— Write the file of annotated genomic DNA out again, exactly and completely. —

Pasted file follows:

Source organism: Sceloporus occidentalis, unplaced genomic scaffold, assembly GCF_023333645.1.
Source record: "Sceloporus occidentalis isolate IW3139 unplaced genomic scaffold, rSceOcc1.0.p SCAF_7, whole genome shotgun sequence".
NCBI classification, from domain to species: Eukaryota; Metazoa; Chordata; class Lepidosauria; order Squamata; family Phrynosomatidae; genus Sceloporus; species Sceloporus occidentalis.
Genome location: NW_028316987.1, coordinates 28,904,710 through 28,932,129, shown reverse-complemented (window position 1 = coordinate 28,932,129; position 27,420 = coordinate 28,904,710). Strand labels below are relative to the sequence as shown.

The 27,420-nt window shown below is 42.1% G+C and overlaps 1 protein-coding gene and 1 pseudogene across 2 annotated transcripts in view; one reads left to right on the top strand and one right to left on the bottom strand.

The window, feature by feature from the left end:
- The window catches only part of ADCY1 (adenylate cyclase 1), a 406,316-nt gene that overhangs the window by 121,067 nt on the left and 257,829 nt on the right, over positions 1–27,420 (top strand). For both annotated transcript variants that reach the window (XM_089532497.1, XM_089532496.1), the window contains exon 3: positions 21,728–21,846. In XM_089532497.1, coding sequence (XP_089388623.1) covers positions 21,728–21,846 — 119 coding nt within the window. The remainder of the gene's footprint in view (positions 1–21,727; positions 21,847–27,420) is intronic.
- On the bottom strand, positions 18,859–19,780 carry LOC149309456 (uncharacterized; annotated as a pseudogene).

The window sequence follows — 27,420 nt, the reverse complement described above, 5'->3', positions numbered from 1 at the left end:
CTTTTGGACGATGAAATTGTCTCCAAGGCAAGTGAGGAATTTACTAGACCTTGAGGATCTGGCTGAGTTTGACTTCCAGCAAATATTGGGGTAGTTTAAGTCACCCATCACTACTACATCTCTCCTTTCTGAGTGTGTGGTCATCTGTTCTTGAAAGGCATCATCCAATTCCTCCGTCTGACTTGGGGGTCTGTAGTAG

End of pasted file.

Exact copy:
Source organism: Sceloporus occidentalis, unplaced genomic scaffold, assembly GCF_023333645.1.
Source record: "Sceloporus occidentalis isolate IW3139 unplaced genomic scaffold, rSceOcc1.0.p SCAF_7, whole genome shotgun sequence".
NCBI classification, from domain to species: Eukaryota; Metazoa; Chordata; class Lepidosauria; order Squamata; family Phrynosomatidae; genus Sceloporus; species Sceloporus occidentalis.
Genome location: NW_028316987.1, coordinates 28,904,710 through 28,932,129, shown reverse-complemented (window position 1 = coordinate 28,932,129; position 27,420 = coordinate 28,904,710). Strand labels below are relative to the sequence as shown.

The 27,420-nt window shown below is 42.1% G+C and overlaps 1 protein-coding gene and 1 pseudogene across 2 annotated transcripts in view; one reads left to right on the top strand and one right to left on the bottom strand.

The window, feature by feature from the left end:
- The window catches only part of ADCY1 (adenylate cyclase 1), a 406,316-nt gene that overhangs the window by 121,067 nt on the left and 257,829 nt on the right, over positions 1–27,420 (top strand). For both annotated transcript variants that reach the window (XM_089532497.1, XM_089532496.1), the window contains exon 3: positions 21,728–21,846. In XM_089532497.1, coding sequence (XP_089388623.1) covers positions 21,728–21,846 — 119 coding nt within the window. The remainder of the gene's footprint in view (positions 1–21,727; positions 21,847–27,420) is intronic.
- On the bottom strand, positions 18,859–19,780 carry LOC149309456 (uncharacterized; annotated as a pseudogene).

The window sequence follows — 27,420 nt, the reverse complement described above, 5'->3', positions numbered from 1 at the left end:
CTTTTGGACGATGAAATTGTCTCCAAGGCAAGTGAGGAATTTACTAGACCTTGAGGATCTGGCTGAGTTTGACTTCCAGCAAATATTGGGGTAGTTTAAGTCACCCATCACTACTACATCTCTCCTTTCTGAGTGTGTGGTCATCTGTTCTTGAAAGGCATCATCCAATTCCTCCGTCTGACTTGGGGGTCTGTAGTAG